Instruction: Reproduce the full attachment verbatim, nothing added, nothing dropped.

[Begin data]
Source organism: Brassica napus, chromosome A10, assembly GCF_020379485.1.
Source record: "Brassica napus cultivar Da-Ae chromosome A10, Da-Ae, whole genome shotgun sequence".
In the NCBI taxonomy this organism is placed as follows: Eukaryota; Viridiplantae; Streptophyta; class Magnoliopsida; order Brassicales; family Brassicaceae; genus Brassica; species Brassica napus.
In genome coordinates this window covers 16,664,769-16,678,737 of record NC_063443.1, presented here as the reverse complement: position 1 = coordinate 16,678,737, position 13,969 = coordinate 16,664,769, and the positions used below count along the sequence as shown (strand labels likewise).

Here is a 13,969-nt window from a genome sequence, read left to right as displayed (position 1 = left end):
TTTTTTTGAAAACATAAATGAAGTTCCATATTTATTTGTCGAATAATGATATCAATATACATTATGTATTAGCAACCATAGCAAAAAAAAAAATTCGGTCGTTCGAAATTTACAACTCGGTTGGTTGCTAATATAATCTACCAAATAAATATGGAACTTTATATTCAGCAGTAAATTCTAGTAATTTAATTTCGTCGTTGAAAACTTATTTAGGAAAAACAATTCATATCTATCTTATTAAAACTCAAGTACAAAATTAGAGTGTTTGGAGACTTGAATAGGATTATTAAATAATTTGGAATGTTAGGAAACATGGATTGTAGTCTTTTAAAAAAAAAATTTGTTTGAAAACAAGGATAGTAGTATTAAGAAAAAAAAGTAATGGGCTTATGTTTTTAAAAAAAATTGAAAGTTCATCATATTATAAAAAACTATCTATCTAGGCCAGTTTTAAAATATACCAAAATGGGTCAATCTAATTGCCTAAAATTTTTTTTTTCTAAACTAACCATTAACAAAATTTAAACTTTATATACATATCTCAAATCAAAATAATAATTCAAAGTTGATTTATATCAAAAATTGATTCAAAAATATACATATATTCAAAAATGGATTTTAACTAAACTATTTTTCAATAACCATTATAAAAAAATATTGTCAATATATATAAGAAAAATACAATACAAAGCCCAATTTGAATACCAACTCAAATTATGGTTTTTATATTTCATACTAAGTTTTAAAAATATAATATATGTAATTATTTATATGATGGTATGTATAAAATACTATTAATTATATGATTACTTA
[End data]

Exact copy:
Source organism: Brassica napus, chromosome A10, assembly GCF_020379485.1.
Source record: "Brassica napus cultivar Da-Ae chromosome A10, Da-Ae, whole genome shotgun sequence".
In the NCBI taxonomy this organism is placed as follows: Eukaryota; Viridiplantae; Streptophyta; class Magnoliopsida; order Brassicales; family Brassicaceae; genus Brassica; species Brassica napus.
In genome coordinates this window covers 16,664,769-16,678,737 of record NC_063443.1, presented here as the reverse complement: position 1 = coordinate 16,678,737, position 13,969 = coordinate 16,664,769, and the positions used below count along the sequence as shown (strand labels likewise).

Here is a 13,969-nt window from a genome sequence, read left to right as displayed (position 1 = left end):
TTTTTTTGAAAACATAAATGAAGTTCCATATTTATTTGTCGAATAATGATATCAATATACATTATGTATTAGCAACCATAGCAAAAAAAAAAATTCGGTCGTTCGAAATTTACAACTCGGTTGGTTGCTAATATAATCTACCAAATAAATATGGAACTTTATATTCAGCAGTAAATTCTAGTAATTTAATTTCGTCGTTGAAAACTTATTTAGGAAAAACAATTCATATCTATCTTATTAAAACTCAAGTACAAAATTAGAGTGTTTGGAGACTTGAATAGGATTATTAAATAATTTGGAATGTTAGGAAACATGGATTGTAGTCTTTTAAAAAAAAAATTTGTTTGAAAACAAGGATAGTAGTATTAAGAAAAAAAAGTAATGGGCTTATGTTTTTAAAAAAAATTGAAAGTTCATCATATTATAAAAAACTATCTATCTAGGCCAGTTTTAAAATATACCAAAATGGGTCAATCTAATTGCCTAAAATTTTTTTTTTCTAAACTAACCATTAACAAAATTTAAACTTTATATACATATCTCAAATCAAAATAATAATTCAAAGTTGATTTATATCAAAAATTGATTCAAAAATATACATATATTCAAAAATGGATTTTAACTAAACTATTTTTCAATAACCATTATAAAAAAATATTGTCAATATATATAAGAAAAATACAATACAAAGCCCAATTTGAATACCAACTCAAATTATGGTTTTTATATTTCATACTAAGTTTTAAAAATATAATATATGTAATTATTTATATGATGGTATGTATAAAATACTATTAATTATATGATTACTTA